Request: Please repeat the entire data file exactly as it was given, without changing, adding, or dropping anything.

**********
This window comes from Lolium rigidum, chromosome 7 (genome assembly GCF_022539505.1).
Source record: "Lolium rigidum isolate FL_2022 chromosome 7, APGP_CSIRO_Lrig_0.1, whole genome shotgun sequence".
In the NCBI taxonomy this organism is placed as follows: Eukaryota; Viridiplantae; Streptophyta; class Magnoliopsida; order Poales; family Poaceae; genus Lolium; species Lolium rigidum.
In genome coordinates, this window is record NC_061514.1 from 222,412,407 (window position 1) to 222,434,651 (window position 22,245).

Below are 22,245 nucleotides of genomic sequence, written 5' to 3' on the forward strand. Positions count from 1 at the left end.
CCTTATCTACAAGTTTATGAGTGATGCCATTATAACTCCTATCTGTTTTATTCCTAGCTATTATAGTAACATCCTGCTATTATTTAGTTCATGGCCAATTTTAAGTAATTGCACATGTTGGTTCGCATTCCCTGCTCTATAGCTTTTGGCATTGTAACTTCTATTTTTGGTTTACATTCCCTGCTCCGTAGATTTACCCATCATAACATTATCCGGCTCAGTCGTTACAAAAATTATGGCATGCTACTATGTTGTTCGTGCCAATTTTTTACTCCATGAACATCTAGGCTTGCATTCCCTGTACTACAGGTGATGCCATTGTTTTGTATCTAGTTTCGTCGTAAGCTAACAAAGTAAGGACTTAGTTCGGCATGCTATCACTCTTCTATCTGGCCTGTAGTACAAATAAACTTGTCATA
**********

This window comes from Lolium rigidum, chromosome 7 (genome assembly GCF_022539505.1).
Source record: "Lolium rigidum isolate FL_2022 chromosome 7, APGP_CSIRO_Lrig_0.1, whole genome shotgun sequence".
In the NCBI taxonomy this organism is placed as follows: Eukaryota; Viridiplantae; Streptophyta; class Magnoliopsida; order Poales; family Poaceae; genus Lolium; species Lolium rigidum.
In genome coordinates, this window is record NC_061514.1 from 222,412,407 (window position 1) to 222,434,651 (window position 22,245).

Below are 22,245 nucleotides of genomic sequence, written 5' to 3' on the forward strand. Positions count from 1 at the left end.
CCTTATCTACAAGTTTATGAGTGATGCCATTATAACTCCTATCTGTTTTATTCCTAGCTATTATAGTAACATCCTGCTATTATTTAGTTCATGGCCAATTTTAAGTAATTGCACATGTTGGTTCGCATTCCCTGCTCTATAGCTTTTGGCATTGTAACTTCTATTTTTGGTTTACATTCCCTGCTCCGTAGATTTACCCATCATAACATTATCCGGCTCAGTCGTTACAAAAATTATGGCATGCTACTATGTTGTTCGTGCCAATTTTTTACTCCATGAACATCTAGGCTTGCATTCCCTGTACTACAGGTGATGCCATTGTTTTGTATCTAGTTTCGTCGTAAGCTAACAAAGTAAGGACTTAGTTCGGCATGCTATCACTCTTCTATCTGGCCTGTAGTACAAATAAACTTGTCATA